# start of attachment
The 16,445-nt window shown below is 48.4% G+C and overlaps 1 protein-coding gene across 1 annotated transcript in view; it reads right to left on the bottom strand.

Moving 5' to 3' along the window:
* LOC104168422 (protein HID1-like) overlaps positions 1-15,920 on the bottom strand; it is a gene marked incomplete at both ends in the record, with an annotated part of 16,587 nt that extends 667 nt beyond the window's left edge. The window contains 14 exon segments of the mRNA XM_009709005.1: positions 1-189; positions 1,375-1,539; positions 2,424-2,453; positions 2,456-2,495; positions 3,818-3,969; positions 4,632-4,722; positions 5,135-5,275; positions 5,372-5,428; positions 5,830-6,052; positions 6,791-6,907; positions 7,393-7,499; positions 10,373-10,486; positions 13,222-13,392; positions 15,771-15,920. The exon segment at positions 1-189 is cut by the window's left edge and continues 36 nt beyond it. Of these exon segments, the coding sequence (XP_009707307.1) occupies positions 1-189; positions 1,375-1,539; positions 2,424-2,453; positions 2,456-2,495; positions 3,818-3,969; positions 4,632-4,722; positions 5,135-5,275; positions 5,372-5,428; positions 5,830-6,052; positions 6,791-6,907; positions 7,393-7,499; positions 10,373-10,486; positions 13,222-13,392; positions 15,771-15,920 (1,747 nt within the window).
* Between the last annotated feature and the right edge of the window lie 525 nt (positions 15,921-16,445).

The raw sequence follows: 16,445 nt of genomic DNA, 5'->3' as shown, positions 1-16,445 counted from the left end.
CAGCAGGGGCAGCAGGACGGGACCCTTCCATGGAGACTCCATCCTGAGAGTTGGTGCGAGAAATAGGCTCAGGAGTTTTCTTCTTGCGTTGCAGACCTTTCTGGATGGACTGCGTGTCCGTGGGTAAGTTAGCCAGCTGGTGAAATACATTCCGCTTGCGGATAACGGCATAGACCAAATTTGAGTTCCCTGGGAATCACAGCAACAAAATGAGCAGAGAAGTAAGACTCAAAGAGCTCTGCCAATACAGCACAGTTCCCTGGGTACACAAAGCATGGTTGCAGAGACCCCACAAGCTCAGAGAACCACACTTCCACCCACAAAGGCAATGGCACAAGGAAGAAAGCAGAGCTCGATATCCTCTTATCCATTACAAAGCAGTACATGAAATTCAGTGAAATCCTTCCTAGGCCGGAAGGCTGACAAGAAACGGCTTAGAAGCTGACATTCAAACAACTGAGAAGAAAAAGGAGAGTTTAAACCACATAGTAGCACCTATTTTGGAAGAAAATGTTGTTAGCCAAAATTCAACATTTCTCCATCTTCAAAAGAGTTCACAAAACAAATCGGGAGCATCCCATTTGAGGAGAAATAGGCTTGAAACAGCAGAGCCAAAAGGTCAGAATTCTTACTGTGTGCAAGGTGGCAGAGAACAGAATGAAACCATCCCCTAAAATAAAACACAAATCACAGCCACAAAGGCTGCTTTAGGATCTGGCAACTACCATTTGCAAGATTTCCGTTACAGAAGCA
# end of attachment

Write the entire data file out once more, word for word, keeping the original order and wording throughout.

The 16,445-nt window shown below is 48.4% G+C and overlaps 1 protein-coding gene across 1 annotated transcript in view; it reads right to left on the bottom strand.

Moving 5' to 3' along the window:
* LOC104168422 (protein HID1-like) overlaps positions 1-15,920 on the bottom strand; it is a gene marked incomplete at both ends in the record, with an annotated part of 16,587 nt that extends 667 nt beyond the window's left edge. The window contains 14 exon segments of the mRNA XM_009709005.1: positions 1-189; positions 1,375-1,539; positions 2,424-2,453; positions 2,456-2,495; positions 3,818-3,969; positions 4,632-4,722; positions 5,135-5,275; positions 5,372-5,428; positions 5,830-6,052; positions 6,791-6,907; positions 7,393-7,499; positions 10,373-10,486; positions 13,222-13,392; positions 15,771-15,920. The exon segment at positions 1-189 is cut by the window's left edge and continues 36 nt beyond it. Of these exon segments, the coding sequence (XP_009707307.1) occupies positions 1-189; positions 1,375-1,539; positions 2,424-2,453; positions 2,456-2,495; positions 3,818-3,969; positions 4,632-4,722; positions 5,135-5,275; positions 5,372-5,428; positions 5,830-6,052; positions 6,791-6,907; positions 7,393-7,499; positions 10,373-10,486; positions 13,222-13,392; positions 15,771-15,920 (1,747 nt within the window).
* Between the last annotated feature and the right edge of the window lie 525 nt (positions 15,921-16,445).

The raw sequence follows: 16,445 nt of genomic DNA, 5'->3' as shown, positions 1-16,445 counted from the left end.
CAGCAGGGGCAGCAGGACGGGACCCTTCCATGGAGACTCCATCCTGAGAGTTGGTGCGAGAAATAGGCTCAGGAGTTTTCTTCTTGCGTTGCAGACCTTTCTGGATGGACTGCGTGTCCGTGGGTAAGTTAGCCAGCTGGTGAAATACATTCCGCTTGCGGATAACGGCATAGACCAAATTTGAGTTCCCTGGGAATCACAGCAACAAAATGAGCAGAGAAGTAAGACTCAAAGAGCTCTGCCAATACAGCACAGTTCCCTGGGTACACAAAGCATGGTTGCAGAGACCCCACAAGCTCAGAGAACCACACTTCCACCCACAAAGGCAATGGCACAAGGAAGAAAGCAGAGCTCGATATCCTCTTATCCATTACAAAGCAGTACATGAAATTCAGTGAAATCCTTCCTAGGCCGGAAGGCTGACAAGAAACGGCTTAGAAGCTGACATTCAAACAACTGAGAAGAAAAAGGAGAGTTTAAACCACATAGTAGCACCTATTTTGGAAGAAAATGTTGTTAGCCAAAATTCAACATTTCTCCATCTTCAAAAGAGTTCACAAAACAAATCGGGAGCATCCCATTTGAGGAGAAATAGGCTTGAAACAGCAGAGCCAAAAGGTCAGAATTCTTACTGTGTGCAAGGTGGCAGAGAACAGAATGAAACCATCCCCTAAAATAAAACACAAATCACAGCCACAAAGGCTGCTTTAGGATCTGGCAACTACCATTTGCAAGATTTCCGTTACAGAAGCA